Rick Riordan’s Percy Jackson and The Lightning Thief launched one of the most popular middle-grade book authors of today. Although the book universe began in 2005, Riordan’s efforts at including diversity build over time, making it beloved by readers. For another book series like this see the Discworld. This series of articles will track the evolution of Riordan’s universe. Join us on this odyssey through Greek, Egyptian, and Norse mythology as it grows more and more diverse.
Spoilers for Percy Jackson and The Lightning Thief.
So, What Happened in The Lightning Thief?
Percy Jackson, a troubled sixth grader with ADHD and dyslexia, starts off on a field trip to a museum with a Greek and Roman section. His monstrous math teacher attacks him, and that troubles him the rest of the year. He heads home from the boarding school with his best friend Grover. Percy reunites with his mother Sally and with his horrible stepfather. Then he and his mom go to a cabin at Montauk where Sally Jackson met Percy’s father. Grover shows up, reveals himself as a satyr, and they flee from the Minotaur.
The Minotaur catches Sally, and she dissolves into golden mist. Percy kills the Minotaur. Percy meets Mr. D, his Latin teacher, who reveals himself as Chiron. Chiron introduces him to Annabeth, daughter of Athena. They tell him that this camp is for demi-gods. Percy adjusts to life at camp, befriending Luke Castellan. Then Poseidon claims him. Someone stole Zeus’s lightning bolt, and Zeus thinks Percy stole it. Chiron gives Percy a quest to recover the bolt from Hades, and Grover and Annabeth accompany him.
They travel west. They fight Medusa, Echidna, and more. Luke and Ares give them gifts. The three enter the underworld, and Luke’s flying shoes almost drag Grover into Tartarus. They meet Hades who reveals his helm of darkness was stolen at the same time as Zeus’s bolt. The thunderbolt shows up in the backpack Ares gave them. He threatens Percy with his captured mother, but they use the pearls Poseidon sent him to escape. Percy fights Ares and reclaims the helm. They fly back to New York, and Percy returns the thunderbolt to Zeus. Back at camp, Luke reveals that Kronos subverted him, he stole the bolt and helm and that they want to destroy Olympus. Luke leaves camp, and Percy returns home, waiting for next summer.
Diversity in Race and Gender
Conversations around diversity often center on issues of race and gender. The Lightning Thief addresses these topics only tangentially, doing good things and concerning things through this lack of focus. Race comes up when Charon, the ferryman across the River Styx appears. “He was tall and elegant, with chocolate-colored skin and bleached-blond hair shaved military style” (284). The problems with this are obvious. The fact that this is the only sentence that clarifies Charon’s ethnicity, and the use of a food metaphor to describe it makes me cringe. Beyond this, the fact that he is the only explicit character of color and that he is greedy and associated with death reinforces some negatives stereotypes. However, it provides a platform for him to improve his representation.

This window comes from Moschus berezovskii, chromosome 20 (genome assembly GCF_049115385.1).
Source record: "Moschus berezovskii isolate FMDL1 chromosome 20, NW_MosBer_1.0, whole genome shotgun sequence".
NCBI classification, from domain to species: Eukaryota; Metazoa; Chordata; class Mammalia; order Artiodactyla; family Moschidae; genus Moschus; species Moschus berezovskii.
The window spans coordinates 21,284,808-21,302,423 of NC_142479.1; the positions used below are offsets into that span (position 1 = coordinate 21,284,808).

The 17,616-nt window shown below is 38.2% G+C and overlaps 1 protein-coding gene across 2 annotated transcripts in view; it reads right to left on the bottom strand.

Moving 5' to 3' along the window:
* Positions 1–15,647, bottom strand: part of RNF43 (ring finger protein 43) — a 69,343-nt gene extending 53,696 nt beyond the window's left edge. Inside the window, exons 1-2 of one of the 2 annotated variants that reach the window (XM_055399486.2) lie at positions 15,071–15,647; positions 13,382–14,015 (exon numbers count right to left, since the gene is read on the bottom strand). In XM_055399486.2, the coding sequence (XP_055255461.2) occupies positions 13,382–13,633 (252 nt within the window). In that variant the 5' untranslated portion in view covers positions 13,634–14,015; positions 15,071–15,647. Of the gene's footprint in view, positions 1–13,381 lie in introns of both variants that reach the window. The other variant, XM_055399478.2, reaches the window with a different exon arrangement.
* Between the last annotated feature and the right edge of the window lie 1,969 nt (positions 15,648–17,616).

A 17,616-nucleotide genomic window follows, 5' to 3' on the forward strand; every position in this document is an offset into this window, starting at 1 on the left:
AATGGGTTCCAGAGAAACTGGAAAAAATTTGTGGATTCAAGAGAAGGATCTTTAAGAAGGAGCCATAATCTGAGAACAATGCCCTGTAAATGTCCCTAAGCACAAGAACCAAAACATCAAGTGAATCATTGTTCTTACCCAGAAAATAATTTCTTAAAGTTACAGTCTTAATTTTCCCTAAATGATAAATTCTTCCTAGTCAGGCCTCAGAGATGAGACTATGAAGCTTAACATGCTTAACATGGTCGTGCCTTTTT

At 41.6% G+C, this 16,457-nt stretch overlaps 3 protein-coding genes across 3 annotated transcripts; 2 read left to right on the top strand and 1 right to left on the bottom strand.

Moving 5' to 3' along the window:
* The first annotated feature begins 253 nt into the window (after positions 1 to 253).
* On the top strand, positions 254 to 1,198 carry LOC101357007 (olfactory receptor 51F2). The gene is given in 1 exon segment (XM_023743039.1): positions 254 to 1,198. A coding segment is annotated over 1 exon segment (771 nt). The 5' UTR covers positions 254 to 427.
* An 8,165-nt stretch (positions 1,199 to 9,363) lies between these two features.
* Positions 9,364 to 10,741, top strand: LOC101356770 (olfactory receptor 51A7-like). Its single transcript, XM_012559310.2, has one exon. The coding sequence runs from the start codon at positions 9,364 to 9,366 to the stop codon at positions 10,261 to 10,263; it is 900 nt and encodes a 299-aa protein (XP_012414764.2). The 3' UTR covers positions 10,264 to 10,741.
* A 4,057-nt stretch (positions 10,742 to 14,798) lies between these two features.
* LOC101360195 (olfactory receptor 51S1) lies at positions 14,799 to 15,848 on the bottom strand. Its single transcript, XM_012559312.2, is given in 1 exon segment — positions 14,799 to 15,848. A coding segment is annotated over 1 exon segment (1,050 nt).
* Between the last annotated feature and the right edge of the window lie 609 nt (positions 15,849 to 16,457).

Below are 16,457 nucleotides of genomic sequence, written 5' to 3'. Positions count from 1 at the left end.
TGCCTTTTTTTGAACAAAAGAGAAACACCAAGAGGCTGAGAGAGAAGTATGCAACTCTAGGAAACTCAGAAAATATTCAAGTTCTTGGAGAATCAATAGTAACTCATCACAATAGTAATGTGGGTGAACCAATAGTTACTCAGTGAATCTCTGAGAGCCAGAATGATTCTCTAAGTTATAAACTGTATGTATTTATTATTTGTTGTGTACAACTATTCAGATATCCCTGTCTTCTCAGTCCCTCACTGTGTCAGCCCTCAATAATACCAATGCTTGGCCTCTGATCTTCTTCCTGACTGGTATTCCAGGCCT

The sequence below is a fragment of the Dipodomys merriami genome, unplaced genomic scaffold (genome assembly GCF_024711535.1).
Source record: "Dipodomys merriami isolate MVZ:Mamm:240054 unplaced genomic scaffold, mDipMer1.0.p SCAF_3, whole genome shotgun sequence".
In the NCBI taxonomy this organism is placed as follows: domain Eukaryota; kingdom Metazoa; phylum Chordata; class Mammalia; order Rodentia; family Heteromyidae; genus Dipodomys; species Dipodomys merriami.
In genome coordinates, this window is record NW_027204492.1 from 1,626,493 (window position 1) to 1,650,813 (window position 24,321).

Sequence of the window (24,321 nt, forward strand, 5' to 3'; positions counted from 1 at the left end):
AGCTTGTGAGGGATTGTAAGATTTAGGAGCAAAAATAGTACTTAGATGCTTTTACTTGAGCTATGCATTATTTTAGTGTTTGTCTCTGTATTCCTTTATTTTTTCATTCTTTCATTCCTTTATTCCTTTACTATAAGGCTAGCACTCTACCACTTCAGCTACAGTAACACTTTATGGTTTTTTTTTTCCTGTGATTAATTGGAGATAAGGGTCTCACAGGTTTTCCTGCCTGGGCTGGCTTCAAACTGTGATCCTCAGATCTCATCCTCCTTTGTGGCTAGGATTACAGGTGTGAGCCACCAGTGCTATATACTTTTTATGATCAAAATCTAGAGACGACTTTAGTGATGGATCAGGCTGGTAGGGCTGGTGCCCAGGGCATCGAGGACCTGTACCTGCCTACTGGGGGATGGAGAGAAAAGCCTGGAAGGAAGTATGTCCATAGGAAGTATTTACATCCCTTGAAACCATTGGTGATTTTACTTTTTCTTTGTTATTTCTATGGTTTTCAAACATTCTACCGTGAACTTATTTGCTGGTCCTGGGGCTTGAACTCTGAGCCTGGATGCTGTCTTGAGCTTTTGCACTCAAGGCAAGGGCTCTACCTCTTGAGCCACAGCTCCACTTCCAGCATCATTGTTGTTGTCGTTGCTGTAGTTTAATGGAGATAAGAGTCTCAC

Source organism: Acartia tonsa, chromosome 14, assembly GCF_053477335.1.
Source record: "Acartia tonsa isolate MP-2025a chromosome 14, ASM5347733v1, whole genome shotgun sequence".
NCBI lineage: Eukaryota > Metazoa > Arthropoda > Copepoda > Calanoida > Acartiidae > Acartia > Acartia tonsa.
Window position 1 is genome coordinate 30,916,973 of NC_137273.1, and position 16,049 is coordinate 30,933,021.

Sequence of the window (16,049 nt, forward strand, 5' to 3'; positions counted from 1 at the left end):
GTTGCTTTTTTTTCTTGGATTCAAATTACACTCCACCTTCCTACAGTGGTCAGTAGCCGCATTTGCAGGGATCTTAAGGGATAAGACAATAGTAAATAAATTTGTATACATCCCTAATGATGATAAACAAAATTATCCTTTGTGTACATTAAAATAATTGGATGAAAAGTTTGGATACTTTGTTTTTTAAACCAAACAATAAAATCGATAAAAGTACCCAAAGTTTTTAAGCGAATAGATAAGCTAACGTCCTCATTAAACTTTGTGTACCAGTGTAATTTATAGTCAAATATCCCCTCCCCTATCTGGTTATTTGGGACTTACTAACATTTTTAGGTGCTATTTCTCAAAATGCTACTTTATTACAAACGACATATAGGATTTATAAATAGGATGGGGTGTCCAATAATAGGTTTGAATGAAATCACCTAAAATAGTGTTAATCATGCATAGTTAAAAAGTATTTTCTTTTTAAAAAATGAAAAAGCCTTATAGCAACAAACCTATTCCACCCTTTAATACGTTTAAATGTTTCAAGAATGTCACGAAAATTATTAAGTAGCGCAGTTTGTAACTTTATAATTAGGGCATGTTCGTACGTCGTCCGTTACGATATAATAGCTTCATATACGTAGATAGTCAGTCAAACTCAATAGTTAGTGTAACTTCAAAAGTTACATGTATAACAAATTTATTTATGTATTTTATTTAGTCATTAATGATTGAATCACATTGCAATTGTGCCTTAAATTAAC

Women fare slightly better than people of color in this novel. When we look at ratios of female allies to female enemies, it skews heavily towards the latter. Sally and Annabeth are the positive female characters. Compared with the Three Furies, Medusa, Echidna, Nancy Bobifit, and Clarisse, we see a lot more portrayals of women in a negative light than seen positively. However, unlike with race, Riordan accepts diversity in how Annabeth shoots down Percy’s immediate gender bias when learning about the demi-gods. “’Then who’s you’re dad?’ … ‘My dad is a professor at West Point’ … ‘He’s human.’ ‘What? You assume it has to be a male god who finds a human female attractive? How sexist is that?’” (95). In a similar way, this moment, along with Annabeth’s impeccable problem solving through the book sets up women and girls as characters to be respected.
Diversity in Portrayal of ADHD and Dyslexia